You might be asking, “Stephen, how did you manage under such extreme conditions?” Simply put, God’s grace made the difference in my life and career as a police officer. You might say, “How does God’s grace relate to the notion of changing from a thermometer (externally driven) to a thermostat (internally driven)?” Grace is God’s own self-imposed bias, persuaded by His love for you, that downloads into your being unlimited celestial energy that you don’t inherently possess or deserve. Grace empowers you, transforms you, and makes an eternal difference. Grace installs special software into your being that enables you to become an agent of change, just like Jesus. My testimony through life and death is simply Jesus.

Grace is universally available to whoever is willing to receive it from Jesus Christ. Hebrews 13:25 says, “May God’s grace be with you all.” To everybody! It is available for you right now. You might be living like a thermometer because that’s all you know but more is available to you even if you’re living the darkest night of your soul. Grace shines the brightest in the dark. Jesus stands ready to download celestial energy into your very being that will transform you into a thermostat, if you just ask and believe Him for it. Remember, if you’re in Christ, the will of God will never take you where the grace of God cannot sustain you.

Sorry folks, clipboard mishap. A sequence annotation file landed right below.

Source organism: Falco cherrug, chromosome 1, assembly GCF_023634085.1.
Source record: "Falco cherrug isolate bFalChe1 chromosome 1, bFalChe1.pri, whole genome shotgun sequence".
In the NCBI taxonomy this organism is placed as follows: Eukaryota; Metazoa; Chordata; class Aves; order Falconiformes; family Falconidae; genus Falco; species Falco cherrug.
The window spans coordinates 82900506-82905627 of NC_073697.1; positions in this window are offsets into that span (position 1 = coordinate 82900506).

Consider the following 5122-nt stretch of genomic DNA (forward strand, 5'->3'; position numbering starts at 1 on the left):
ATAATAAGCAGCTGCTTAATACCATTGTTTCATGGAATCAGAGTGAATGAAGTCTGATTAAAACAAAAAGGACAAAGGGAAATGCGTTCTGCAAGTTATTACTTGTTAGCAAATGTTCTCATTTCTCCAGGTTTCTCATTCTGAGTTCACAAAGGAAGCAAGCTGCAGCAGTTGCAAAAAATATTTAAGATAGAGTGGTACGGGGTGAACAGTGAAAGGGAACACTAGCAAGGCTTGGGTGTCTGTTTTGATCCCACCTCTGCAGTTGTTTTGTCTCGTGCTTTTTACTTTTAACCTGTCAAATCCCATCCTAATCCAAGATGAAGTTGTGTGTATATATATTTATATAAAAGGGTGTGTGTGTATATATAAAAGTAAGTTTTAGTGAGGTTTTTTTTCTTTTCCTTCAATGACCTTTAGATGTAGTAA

So, again, a “thermostat” changes the climate by regulating it, whereas “thermometers” are changed by the climate. How is grace helping you build your internal thermostat? Do YOU know that you can change your beliefs, thoughts, and attitudes by rewiring your mind with the Word of God? God’s Word is grace fuel that powers your thermostat, which in turn regulates your thoughts, speech and behavior. The difference will always be your choice: Will you be a catalyst or an inhibitor?

Ultimately, you and I make the difference! Grace can empower you to become the change (thermostat) you want to see in your world or you can choose to be changed (thermometer) by every external circumstance that comes your way. It will always be your choice. It will never really matter what the ‘temperature’ is—you might be surrounded by blazing flames of trial and hardships—but you’re internal thermostat can remain 70 degrees and sunny because of God’s grace. Remember, it may feel good at the moment to become a thermometer (externally driven) by ratcheting up your crazy to match another’s crazy—you may even get your way by doing so—in the end you have given your power away to another.

How can I change?

Know the difference: Thermometers tell the temperature whereas thermostats regulate it. You can adjust to your climate or regulate it.

Pray to God & believe the Promises of God over the areas of your life that require change.

Pay attention to your self-talk and increase your self-awareness. When you hear yourself saying,
“I have no choice,” step back and remind yourself that you always have a choice even if it’s just your attitude. Remember No choice is still a choice!


Look for an accountability partner.

Create SMART goals:
Specific: Who is involved? What to accomplish? Reasons, purpose, benefits.
Measurable: Establish concrete criteria to measure your progress
Attainable: It must be important. You can attain anything you set your heart.
Realistic: You must be willing and able to do it.
Timely: Time frame. T can also stand for tangible—A goal is tangible when you can experience it with one of your senses, that is taste, touch, smell, sight or hearing.